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After a long delay, Obama administration rules requiring calorie labeling on restaurant menus and new "Nutrition Facts" panels on food products will be implemented by the U.S. Food and Drug Administration.
The Trump administration's year-long delay in moving forward with the new rules caused concern for public health advocates and consumer watchdogs, the Washington Post reported.
But FDA Commissioner Scott Gottlieb announced Thursday that the new rules would be included in a wide-ranging, multiyear bundle of nutrition initiatives to be launched this summer in order to combat health problems such as obesity and heart disease.
Those initiatives will also include encouraging food makers to reduce salt in processed foods and making some food labels easier to understand, the Post reported.
"I'm committed to advancing our work in nutrition as one tool to help reduce health disparities and improve the lives of all Americans," and "to help every family live more free from the burden of preventable illness," Gottlieb said at a meeting of food industry representatives, consumer watchdogs and academics in Washington, D.C.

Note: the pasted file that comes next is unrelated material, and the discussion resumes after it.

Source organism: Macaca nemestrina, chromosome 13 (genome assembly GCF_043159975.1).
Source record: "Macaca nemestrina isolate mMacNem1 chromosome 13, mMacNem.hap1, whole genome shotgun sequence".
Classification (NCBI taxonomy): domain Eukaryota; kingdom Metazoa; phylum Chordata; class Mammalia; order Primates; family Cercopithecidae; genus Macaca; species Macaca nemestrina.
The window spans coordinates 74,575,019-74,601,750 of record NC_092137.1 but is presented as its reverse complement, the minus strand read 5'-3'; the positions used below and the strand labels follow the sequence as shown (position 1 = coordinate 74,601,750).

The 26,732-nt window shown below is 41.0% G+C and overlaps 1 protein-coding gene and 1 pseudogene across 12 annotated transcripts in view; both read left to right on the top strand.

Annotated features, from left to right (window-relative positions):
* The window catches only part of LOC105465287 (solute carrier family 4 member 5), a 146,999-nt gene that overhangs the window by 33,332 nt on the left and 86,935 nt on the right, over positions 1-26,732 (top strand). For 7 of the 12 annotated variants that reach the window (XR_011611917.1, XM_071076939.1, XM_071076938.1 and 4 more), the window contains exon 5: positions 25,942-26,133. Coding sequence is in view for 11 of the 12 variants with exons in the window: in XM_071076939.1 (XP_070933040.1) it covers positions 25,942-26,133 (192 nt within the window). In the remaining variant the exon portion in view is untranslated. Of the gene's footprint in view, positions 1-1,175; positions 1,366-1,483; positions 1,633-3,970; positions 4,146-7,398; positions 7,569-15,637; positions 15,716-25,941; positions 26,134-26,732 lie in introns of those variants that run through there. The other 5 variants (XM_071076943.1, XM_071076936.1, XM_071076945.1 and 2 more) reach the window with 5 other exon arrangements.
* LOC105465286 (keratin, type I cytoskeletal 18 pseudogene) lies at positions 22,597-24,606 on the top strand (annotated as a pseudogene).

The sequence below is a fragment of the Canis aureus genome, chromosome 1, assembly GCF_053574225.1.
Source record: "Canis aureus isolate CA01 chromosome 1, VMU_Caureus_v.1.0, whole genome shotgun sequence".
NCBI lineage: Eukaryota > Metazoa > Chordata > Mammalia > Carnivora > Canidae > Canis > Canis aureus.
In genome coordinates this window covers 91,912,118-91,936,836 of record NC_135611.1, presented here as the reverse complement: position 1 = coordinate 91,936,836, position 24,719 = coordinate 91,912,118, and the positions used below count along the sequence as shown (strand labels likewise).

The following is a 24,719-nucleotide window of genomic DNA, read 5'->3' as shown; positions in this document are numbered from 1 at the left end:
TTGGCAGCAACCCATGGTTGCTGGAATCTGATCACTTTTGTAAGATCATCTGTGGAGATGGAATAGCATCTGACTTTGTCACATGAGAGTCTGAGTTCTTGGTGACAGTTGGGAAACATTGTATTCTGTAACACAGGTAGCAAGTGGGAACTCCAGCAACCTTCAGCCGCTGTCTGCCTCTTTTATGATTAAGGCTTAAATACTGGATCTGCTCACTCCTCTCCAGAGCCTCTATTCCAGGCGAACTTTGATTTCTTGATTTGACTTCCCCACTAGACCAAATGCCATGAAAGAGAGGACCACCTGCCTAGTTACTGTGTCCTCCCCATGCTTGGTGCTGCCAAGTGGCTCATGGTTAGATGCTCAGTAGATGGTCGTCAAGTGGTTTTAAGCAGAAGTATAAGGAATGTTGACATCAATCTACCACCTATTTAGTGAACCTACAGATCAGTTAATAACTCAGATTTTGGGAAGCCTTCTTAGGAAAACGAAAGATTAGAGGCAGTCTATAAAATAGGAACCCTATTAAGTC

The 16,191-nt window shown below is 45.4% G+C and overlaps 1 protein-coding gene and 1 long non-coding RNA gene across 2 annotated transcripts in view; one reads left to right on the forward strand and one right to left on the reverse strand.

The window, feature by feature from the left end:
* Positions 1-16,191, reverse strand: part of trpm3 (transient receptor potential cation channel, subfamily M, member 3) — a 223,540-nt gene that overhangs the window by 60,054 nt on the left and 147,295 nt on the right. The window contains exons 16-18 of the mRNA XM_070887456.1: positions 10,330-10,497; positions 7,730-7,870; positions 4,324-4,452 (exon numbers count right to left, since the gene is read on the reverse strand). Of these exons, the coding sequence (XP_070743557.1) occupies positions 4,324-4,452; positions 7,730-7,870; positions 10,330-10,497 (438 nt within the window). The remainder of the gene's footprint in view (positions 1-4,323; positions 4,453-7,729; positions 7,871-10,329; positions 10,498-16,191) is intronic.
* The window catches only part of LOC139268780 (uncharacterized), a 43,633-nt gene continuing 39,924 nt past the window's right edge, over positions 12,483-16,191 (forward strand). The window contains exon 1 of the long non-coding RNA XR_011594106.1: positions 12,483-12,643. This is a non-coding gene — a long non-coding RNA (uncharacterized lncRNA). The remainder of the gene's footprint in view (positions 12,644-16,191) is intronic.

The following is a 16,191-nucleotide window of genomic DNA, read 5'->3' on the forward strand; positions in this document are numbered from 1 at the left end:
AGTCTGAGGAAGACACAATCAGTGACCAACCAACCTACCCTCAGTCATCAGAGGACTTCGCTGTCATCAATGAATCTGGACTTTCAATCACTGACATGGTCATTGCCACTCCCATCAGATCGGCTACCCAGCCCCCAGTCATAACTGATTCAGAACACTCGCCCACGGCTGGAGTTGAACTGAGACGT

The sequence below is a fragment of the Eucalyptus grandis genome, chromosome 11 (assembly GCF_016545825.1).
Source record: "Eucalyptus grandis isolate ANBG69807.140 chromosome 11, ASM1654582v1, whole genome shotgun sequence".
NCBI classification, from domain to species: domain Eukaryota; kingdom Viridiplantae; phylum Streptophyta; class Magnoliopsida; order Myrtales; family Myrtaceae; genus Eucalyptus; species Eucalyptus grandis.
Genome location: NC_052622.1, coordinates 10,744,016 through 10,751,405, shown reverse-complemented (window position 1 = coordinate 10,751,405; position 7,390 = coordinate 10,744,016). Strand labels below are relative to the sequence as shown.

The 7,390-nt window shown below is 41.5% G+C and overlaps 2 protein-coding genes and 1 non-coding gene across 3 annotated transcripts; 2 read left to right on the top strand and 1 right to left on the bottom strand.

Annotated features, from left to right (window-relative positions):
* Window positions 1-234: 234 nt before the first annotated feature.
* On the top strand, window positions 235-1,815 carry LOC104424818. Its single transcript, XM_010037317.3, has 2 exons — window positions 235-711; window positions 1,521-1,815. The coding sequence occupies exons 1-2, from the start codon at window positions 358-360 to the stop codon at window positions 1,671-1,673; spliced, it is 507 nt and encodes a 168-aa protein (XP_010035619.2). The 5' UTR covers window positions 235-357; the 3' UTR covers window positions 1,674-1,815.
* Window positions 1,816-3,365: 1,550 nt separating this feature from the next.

The initiatives outlined Thursday are part of what Gottlieb called the FDA's "Nutrition Innovation Strategy," and many continue programs introduced by the Obama administration, the Post reported.
While the food industry and some lawmakers in Congress have opposed reducing salt in processed foods, Gottlieb said the FDA will strive to lower salt in foods and said that salt reduction is the "single [most] effective public health action related to nutrition."
New, short-term voluntary salt reduction targets will be introduced in 2019 and the FDA will push for longer-term reductions to prevent high blood pressure and other health conditions associated with high salt intake.
Among the other measures: as of May 8, chain restaurants and grocery stores will have to display calorie and other nutrition information on menus; and beginning January 2020, food products will have to carry the new Nutrition Facts panel, which includes information about added sugars and highlights calorie counts in bold letters, the Post reported.
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